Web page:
The Brown Recluse Spider

Common Name:
Brown Recluse Spiders
Scientific Name:
Latrodectus spp.


The brown recluse or fiddleback/violin spider gets its common names from its coloration and reclusive habits, or the dark violin/fiddle-shaped marking on the top of the cephalothorax. Members of the genus Loxosceles occur in southern Europe, temperate Africa, and in North, Central, and South America. Brown recluse spiders occur pretty much throughout the United States and of 1 1 species recognized, 7 are of public health importance. Recognition of the brown recluse species group is sufficient for PCO purposes.


Adults usually about 1/4-1/2" (6-12 mm) in body length (L. laeta about 1 "/25 mm). Color tan to dark brown with a darker fiddle-shaped marking on dorsum or top of cephalothorax whose neck points towards abdomen. Uniquely, with 6 eyes arranged in 3 groups of 2 (diads) in a semicircle. lmrnatures very similar to adults except for being smaller and slightly paler.


All other spiders lack a darker fiddle-shaped marking on the top of cephalothorax and 6 eyes arranged in 3 groups of 2.


Because several species are involved and species separation is primarily by differences in male genitalia, species identification should be left to experts. Those of public health importance are:

  1. Loxosceles arizonica Gersch & Mulaik which occurs in Arizona.

  2. Loxosceles deserta (Gersch) which occurs in the southwest.

  3. Loxosceles devia Gertsch and Mulaik which occurs in southern Texas.

  4. Loxosceles laeta (Nicolet) which has been found in Massachusetts and occurs in southern California.

  5. Loxosceles reclusa Gertsch and Mulaik, the brown recluse, which occurs in the eastern United States.

  6. Loxosceles rufescens (Dufour) which occurs sporadically from New York to Illinois and throughout the southeastern states.

  7. Loxosceles unicolor Keyserling which occurs in Arizona, New Mexico, and western Texas.


This discussion is based on L. reclusa. The female deposits 40-50 eggs in a silken egg sac which is off-white, with the outer covering loosely woven. The sac has been described as either flat beneath and convex above (5/8"/17 mm in diameter and 1/8"/3.7 mm high) or as round (1/4"/6 mm in diameter). From 1 to 5 sacs are produced, each containing 31-300 eggs. The eggs hatch in 25-39 days and the spiderlings undergo at least 1 molt within the sac before emerging. The spiderlings typically go through 8 instars, and the development period (egg to adult) averages 336 days (range 266-444). Indoors, males live an average of 543 days, and females live 628 days, but 4-5 years is not uncommon. The female spins an irregular web in undisturbed areas. The web is not used to ensnare prey, but mostly as a retreat for the spider.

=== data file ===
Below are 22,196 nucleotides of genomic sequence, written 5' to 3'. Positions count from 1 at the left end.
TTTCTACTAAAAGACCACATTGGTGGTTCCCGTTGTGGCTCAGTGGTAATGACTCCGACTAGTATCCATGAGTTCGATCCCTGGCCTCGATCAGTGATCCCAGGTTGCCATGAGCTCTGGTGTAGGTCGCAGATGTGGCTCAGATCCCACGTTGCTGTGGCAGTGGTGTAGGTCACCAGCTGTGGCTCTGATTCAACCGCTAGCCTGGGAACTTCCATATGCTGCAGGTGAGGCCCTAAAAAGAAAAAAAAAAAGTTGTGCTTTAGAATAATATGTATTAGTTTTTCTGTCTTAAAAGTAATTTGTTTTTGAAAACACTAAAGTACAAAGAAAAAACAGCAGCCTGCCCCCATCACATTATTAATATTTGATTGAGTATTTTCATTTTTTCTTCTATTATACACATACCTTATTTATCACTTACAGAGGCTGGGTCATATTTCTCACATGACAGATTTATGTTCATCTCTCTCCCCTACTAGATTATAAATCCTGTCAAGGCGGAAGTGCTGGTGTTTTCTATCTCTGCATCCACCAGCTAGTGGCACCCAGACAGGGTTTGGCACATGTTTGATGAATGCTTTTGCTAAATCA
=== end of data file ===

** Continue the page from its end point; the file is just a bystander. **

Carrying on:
Both male and female brown recluse spiders can inject venom, and must be considered dangerous to humans. Injection of their venom may produce necrosis or dead tissue, resulting in an ulcerating type of sore. The bits is usually not felt, but it may produce an immediate stinging sensation followed by intense pain or this reaction may be delayed for 6-8 hours. A small blister usually appears and the surrounding bite area becomes swollen. Symptoms include restlessness, fever, and difficulty in sleeping. The killed tissue gradually sloughs away during the next 10-14 days, leaving an open ulcer and possibly exposing the underlying muscles and/or bone. Healing is very slow and usually takes several weeks, resulting in dense scar tissue. In severe cases, plastic surgery may be required. An antitoxin has been developed but it is NOT available. Call a physician or go to an emergency room immediately if bitten, and take the spider along for identification purposes. It should be noted that not all brown recluse bites result in ulcer formation and that bites of other arthropods may cause similar reactions in people.


Outside, brown recluse spiders are typically found around rocks, piles of inner tubes, utility boxes, woodpiles, under bark, etc. These spiders have been found in such places as outside rodent bait stations and infesting cedar shake roofs.

Inside the home, they can be found in almost any undisturbed area to which they can gain access. They are most commonly found in boxes, among papers, and in seldom- used clothing and shoes, although they can be found in corners, underneath tables and chairs, or in crevices such as those found along baseboards, doors, and window moldings. Hence, storage areas such as closets, bedrooms, attics, crawl spaces, and basements are the areas of greatest occurrence. They typically run for cover when disturbed. Bites have been reported to occur when putting on seldom-used clothing or shoes, when cleaning out storage areas, or by rolling on the spider while in bed. In commercial buildings, the usual places to find brown recluse spiders include heat tunnels, boiler rooms, attics, basements, storerooms, and garages.